If you fail to follow the local rules in your court, you may be reprimanded, fined, or even jailed for contempt of court.  

What do local rules usually cover?

Local rules usually cover the following: 

  • Pre-trial procedures, such as service of process and communications;  

  • Case filing, assignment, and transfer; document submission (motions and discovery);  

  • Specific trial procedures; and  

  • Responsibilities for attorneys as well as pro se litigants. 

Note: Some local rules cover procedures for requesting and appointing a language interpreter. If your local rules do not cover these procedures, contact your court. See The Right to a Language Interpreter

Where can I see my court’s local rules being applied?

You should watch a hearing in your specific court. Many courts provide a video stream of their hearings for the public. See the Office of Court Administration’s Texas Court Live Streams to find your court’s live stream. If no live stream is available, go to your courtroom to observe a hearing in person. Seeing a hearing live will give you insight into how you should address the court, what you should wear, and what the general hearing will look like from a procedural standpoint. Contact your court coordinator with questions about scheduling hearings or the best times to observe a hearing before your own hearing.  

Are there any other rules I need to be aware of?

Yes. To effectively prepare your case, you will not only need to understand your court’s local rules and standing orders, but you will also need to understand the substantive and procedural laws that apply in all Texas state courts.  

Understanding which laws, rules, and procedures you must research will help you best prepare your case. Carefully review the article Learning the Law You Need for help preparing your research.  

Texas Rules of Civil Procedure

The Texas Rules of Civil Procedure regulate the judicial procedures for every civil case in Texas state courts.  

On the other hand, local rules only govern the judicial practice for a local court or group of courts as long as they are not inconsistent with the statewide rules.  

Like local rules, you can view Texas Rules of Civil Procedure as a “how to” guide for filing and processing a claim through Texas’s civil court system. Failure to follow the Texas Rules of Civil Procedure can make it difficult for judges and juries to evaluate a case fairly and effectively. Understanding these rules will prevent court delays, help you avoid penalties, and reduce the risk of the case being dismissed.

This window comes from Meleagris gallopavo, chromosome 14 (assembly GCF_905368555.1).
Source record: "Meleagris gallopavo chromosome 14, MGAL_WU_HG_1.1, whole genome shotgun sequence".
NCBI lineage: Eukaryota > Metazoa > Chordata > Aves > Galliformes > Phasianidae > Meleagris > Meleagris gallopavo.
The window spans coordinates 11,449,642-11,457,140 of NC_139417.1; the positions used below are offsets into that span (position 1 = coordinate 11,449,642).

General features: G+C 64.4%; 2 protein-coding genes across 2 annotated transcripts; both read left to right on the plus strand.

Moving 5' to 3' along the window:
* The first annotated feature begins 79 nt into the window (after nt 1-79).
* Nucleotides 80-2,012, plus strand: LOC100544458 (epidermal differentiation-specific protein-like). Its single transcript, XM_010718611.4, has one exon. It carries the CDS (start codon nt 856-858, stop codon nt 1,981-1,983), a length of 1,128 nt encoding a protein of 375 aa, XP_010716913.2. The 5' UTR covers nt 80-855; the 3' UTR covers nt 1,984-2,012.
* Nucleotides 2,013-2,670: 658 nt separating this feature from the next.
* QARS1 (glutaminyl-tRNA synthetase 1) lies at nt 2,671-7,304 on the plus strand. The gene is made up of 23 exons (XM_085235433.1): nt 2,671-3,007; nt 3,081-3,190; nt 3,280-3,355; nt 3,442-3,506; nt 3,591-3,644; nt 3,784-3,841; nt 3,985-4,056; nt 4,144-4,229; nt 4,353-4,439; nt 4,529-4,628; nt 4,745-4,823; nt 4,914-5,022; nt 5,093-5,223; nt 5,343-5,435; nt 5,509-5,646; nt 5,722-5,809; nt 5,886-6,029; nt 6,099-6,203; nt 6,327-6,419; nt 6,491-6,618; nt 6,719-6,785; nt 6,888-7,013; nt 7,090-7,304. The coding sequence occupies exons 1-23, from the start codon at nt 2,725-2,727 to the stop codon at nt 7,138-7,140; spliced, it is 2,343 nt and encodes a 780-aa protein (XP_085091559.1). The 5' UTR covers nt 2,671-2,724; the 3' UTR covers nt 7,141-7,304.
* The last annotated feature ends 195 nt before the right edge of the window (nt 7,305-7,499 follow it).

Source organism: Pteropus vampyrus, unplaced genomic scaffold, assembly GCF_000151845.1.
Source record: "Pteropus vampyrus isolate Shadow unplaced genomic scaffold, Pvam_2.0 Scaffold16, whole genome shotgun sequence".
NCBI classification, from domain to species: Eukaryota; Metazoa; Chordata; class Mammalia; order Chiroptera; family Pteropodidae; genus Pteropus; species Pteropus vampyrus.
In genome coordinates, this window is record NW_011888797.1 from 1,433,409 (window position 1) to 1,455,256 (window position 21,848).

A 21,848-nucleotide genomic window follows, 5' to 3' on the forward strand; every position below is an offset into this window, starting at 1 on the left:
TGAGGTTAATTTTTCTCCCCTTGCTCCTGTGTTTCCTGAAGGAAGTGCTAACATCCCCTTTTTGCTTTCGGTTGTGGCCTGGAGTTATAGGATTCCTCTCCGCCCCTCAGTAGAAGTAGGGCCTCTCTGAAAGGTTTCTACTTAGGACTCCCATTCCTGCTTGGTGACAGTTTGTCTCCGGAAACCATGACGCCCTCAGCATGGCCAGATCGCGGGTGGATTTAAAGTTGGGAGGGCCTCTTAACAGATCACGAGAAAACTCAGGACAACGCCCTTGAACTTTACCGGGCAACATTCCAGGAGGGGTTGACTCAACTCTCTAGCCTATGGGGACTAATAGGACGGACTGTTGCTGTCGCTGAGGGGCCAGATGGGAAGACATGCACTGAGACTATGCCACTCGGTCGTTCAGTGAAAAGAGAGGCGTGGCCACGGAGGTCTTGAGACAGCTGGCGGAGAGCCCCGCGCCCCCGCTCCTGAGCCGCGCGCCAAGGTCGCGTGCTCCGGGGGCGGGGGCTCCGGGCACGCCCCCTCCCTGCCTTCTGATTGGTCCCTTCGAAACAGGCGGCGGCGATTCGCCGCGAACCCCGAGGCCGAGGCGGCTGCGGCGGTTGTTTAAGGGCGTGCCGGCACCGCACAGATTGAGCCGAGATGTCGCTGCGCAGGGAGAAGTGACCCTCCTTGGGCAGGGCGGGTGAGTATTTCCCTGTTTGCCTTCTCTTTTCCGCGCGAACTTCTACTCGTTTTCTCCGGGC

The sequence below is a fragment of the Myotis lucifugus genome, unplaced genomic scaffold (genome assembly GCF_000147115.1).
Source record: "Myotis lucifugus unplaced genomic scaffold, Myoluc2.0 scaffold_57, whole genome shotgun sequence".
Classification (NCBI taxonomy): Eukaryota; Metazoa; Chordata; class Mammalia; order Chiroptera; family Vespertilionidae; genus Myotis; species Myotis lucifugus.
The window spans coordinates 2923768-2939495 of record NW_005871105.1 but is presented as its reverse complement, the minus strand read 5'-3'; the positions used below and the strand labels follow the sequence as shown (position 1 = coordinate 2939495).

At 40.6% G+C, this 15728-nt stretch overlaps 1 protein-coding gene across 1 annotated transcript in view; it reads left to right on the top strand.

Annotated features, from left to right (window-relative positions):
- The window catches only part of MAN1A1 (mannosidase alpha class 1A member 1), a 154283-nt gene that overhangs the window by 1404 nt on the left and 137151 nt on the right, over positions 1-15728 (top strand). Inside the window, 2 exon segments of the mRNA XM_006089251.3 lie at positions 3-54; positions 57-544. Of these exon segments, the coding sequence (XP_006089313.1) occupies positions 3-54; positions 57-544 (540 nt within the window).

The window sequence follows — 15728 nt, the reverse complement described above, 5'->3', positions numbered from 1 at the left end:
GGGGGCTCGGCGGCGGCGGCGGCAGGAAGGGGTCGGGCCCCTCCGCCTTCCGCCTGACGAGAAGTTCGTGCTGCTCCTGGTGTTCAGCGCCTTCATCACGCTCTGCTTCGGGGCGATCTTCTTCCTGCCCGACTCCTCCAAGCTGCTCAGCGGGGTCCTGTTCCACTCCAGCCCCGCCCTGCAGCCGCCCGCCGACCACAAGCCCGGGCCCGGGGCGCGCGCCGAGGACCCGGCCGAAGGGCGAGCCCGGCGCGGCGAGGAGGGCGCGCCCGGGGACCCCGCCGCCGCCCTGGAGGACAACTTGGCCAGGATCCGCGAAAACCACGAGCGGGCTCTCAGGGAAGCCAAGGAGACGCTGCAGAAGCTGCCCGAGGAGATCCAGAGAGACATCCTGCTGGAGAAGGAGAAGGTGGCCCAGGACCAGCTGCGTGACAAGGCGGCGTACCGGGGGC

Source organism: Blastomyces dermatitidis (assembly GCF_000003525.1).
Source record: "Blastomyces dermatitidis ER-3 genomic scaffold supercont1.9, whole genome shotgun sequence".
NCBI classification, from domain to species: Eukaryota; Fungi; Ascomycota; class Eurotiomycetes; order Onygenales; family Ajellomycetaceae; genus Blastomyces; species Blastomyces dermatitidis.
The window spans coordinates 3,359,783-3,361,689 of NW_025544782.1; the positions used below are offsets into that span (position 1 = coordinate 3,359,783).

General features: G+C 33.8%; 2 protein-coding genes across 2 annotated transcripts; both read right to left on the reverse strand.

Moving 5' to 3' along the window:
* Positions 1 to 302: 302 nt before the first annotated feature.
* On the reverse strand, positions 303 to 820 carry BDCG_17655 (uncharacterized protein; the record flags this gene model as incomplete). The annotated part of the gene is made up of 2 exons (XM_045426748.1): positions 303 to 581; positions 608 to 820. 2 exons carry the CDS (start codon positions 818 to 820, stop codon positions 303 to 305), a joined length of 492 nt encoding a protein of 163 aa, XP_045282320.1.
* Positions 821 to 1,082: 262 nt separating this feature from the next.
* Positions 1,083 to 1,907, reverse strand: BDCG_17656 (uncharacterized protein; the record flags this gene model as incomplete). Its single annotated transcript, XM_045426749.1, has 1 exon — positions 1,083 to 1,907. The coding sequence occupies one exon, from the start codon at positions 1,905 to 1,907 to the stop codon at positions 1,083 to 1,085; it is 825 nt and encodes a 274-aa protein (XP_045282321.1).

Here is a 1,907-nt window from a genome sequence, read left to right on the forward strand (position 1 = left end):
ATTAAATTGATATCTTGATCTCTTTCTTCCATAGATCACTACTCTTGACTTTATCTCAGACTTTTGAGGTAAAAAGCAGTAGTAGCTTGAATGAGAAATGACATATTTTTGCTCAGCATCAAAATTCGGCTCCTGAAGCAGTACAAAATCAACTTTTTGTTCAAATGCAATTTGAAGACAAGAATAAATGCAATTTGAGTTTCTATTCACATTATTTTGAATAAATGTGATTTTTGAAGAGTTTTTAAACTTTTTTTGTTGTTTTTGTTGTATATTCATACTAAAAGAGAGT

See Civil Litigation in Texas: The Basics for help understanding basic case procedure. 

For help understanding civil procedure and tips on researching your case, read Learning the Law You Need.  

Texas Rules of Evidence

The Texas Rules of Evidence govern the admissibility of evidence, including witness testimony.  

The Texas Rules of Evidence govern how to submit evidence and what evidence to submit for a court proceeding. Local rules procedurally govern how cases should flow through a specific court or group of courts.  

Review the guide on the Rules of Evidence and Objections to better understand the Texas Rules of Evidence and its applications. 

Generally, the rules of evidence do not apply to Justice Courts, which have jurisdiction over minor civil matters and minor criminal offenses. See Texas Rule of Civil Procedure 500.3(e).  

Should I get a lawyer to help?

Local rules are a crucial piece to trying your case successfully. Understanding these rules and preparing the law you need to argue your case will be central in asserting or defending your rights in court.  

Review the local rules and standing orders in your court, and read Learning the Law You Need to help you prepare your case. 

If you feel overwhelmed by all the procedural rules for civil litigation, consider consulting a local attorney who already knows where to find the rules, what rules apply, and how to apply them.  

 If you need help finding a lawyer, you can: